"A lot of my thinking and planning are done around the probability of getting hit by a hurricane, and that wasn't part of my business model before," he says.
Bob Sestile, who shares shop space with Hoyt, owns Renaissance Fragrances, a perfume essence shop on St. Armands. Two years ago, he planned to add another shop in Florida, likely in Pinellas County. But now he's looking to Mystic, Conn., or Traverse City, Mich., for his expansion. "We need to diversify Mother Nature's risk," said Sestile as he worked the counter of his shop one day this spring, offering scent samples on cotton swabs. "We're too exposed to the risk associated with hurricanes."
Overall, however, tourism is continuing to grow in Florida, and some state officials are predicting even bigger increases over the next five years. About 80 million people a year visit the state, and nine out of 10 of them have been to Florida before. A Florida vacation is part of their lifestyle, say the experts, and they will continue to come.
"Florida has proved it's resilient. We've had two years of hurricanes, but the overall number of visitors has risen by 4 percent to 5 percent per year," says Mark Bonn, a business professor at Florida State University who has done tourism research. He dismisses concerns of a slump in tourism as "sensationalism by the media-how many times do they show those same images of the flipping sign and the leaning palm tree?" Viewers see past such hype, he says, and call their travel agent or relatives in Florida, who tell them to come on down.
Not everyone shares Bonn's optimism. In fact, the pace of visitors slowed last winter, growing by only 0.3 percent in the last three months of the year. And this spring, Visit Florida, the state's tourism marketing agency, discovered that Americans are becoming increasingly wary of visiting Florida during hurricane season. Only 57 percent of the people Visit Florida surveyed said they would consider a summer visit to the state, down from 74 percent in October 2004.
Fears of a hurricane may slow tourism, but an actual hit can stop it almost completely, at least until resorts and amenities are rebuilt. When South Seas Resort, the major source of customers for many shops and restaurants on Sanibel and Captiva islands, had to close down for almost two years to rebuild after Charley, businesses all over the islands suffered.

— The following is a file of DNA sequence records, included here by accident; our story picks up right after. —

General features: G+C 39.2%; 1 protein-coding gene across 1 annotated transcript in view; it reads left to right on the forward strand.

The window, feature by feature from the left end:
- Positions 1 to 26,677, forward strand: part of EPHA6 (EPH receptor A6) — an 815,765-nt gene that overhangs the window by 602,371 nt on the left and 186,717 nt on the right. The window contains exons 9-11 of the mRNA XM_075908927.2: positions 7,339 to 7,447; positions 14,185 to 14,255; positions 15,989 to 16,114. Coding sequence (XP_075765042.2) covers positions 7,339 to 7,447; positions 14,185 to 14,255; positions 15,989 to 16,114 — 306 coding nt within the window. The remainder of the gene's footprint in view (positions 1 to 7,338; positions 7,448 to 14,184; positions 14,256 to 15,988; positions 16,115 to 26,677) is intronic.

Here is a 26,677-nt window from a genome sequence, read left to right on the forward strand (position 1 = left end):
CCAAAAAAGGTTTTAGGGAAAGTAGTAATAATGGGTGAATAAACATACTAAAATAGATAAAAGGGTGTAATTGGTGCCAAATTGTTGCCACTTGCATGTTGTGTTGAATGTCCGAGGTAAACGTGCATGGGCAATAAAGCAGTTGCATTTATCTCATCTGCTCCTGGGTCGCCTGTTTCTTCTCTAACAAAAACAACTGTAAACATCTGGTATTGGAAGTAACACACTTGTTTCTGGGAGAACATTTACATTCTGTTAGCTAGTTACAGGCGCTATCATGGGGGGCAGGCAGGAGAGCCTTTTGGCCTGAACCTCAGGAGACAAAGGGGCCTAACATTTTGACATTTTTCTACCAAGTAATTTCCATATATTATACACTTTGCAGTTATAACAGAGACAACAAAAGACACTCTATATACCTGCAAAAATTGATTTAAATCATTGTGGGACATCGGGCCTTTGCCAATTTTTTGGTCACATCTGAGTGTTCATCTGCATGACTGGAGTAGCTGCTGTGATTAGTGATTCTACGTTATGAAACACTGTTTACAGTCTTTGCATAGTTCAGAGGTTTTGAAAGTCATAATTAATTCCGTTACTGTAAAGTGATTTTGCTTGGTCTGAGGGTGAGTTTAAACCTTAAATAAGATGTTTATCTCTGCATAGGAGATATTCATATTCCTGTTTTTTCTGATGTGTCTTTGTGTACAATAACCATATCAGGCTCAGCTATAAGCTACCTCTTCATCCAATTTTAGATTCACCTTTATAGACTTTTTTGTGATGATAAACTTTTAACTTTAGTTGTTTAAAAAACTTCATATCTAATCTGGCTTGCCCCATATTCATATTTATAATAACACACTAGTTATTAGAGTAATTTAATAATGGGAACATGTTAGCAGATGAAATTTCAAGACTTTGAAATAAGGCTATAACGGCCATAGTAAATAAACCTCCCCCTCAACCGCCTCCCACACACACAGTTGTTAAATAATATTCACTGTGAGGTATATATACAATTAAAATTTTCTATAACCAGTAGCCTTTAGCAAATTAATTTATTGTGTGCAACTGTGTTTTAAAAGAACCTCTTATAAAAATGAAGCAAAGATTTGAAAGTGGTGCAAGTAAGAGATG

But if tourism dips briefly after a hurricane, other industries, such as construction and medical, rise, Bonn says. "Insurance money is being pumped in [to areas like Charlotte County] for reconstruction," he points out. That means you have FEMA employees, construction workers and others filling hotels and accommodations for extended stays and earning salaries that are spent in the community."
An Andrew or a Katrina can reduce a landscape to rubble, obliterating every landmark so that dazed survivors literally cannot recognize their own neighborhoods. Shouldn't such a demonstration of nature's fury make people think twice about building again?
On the contrary; even the day after the storm, most people vow to rebuild and recover, and communities that have been hit by hurricanes are seeing some of the most rapid development anywhere, often rebuilding even more densely than before the storm.
Optimism and a belief in the future seem to be an unquenchable part of human nature, and many experts believe that will be true even if we get a wave of major storms in the years ahead. "The perception in the marketplace is that hurricanes are random and unlikely," says Stan Geberer of Fishkind & Associates, an Orlando economic consulting firm. "If we continue to experience record storm seasons and damage, we expect perceptions in the marketplace to change over time but not very dramatically."
An estimated 1 million new homes are being repaired or rebuilt in hurricane-ravaged cities along the Gulf Coast, from Florida to Texas. And because of the stricter building codes instituted after Andrew, the new Florida homes will be stronger and more storm-resistant than the ones they replace. (Many people are responding to the threat of more intense storm seasons by upgrading their older homes, adding impact-resistant windows or shutters and other safety features.) Some experts speculate that the storms will spur advances in technology and engineering that will make the next generation of structures able to withstand even monster storms. Jennifer Jarratt, past chair of the Association of Professional Futurists and a principal in Leading Futurists LLC in Washington, D.C., says that such advances could give Florida homeowners enough security to consider hurricanes a mere "annoyance."
While Florida's real estate boom has flattened out in some communities, investors in Punta Gorda and Pensacola have been scavenging these areas for prime real estate, building new homes and condos in the footprint of the previous devastation. Rather than dipping, real estate prices in Charlotte County actually rose, with some properties reselling again in a matter of weeks for big profits.
"There are not enough contractors to go around," says Debbye Fitzpatrick, a real estate agent with Randol Realty in Port Charlotte. "We are in a state of rebuilding. But would we have grown anyway? Without a doubt."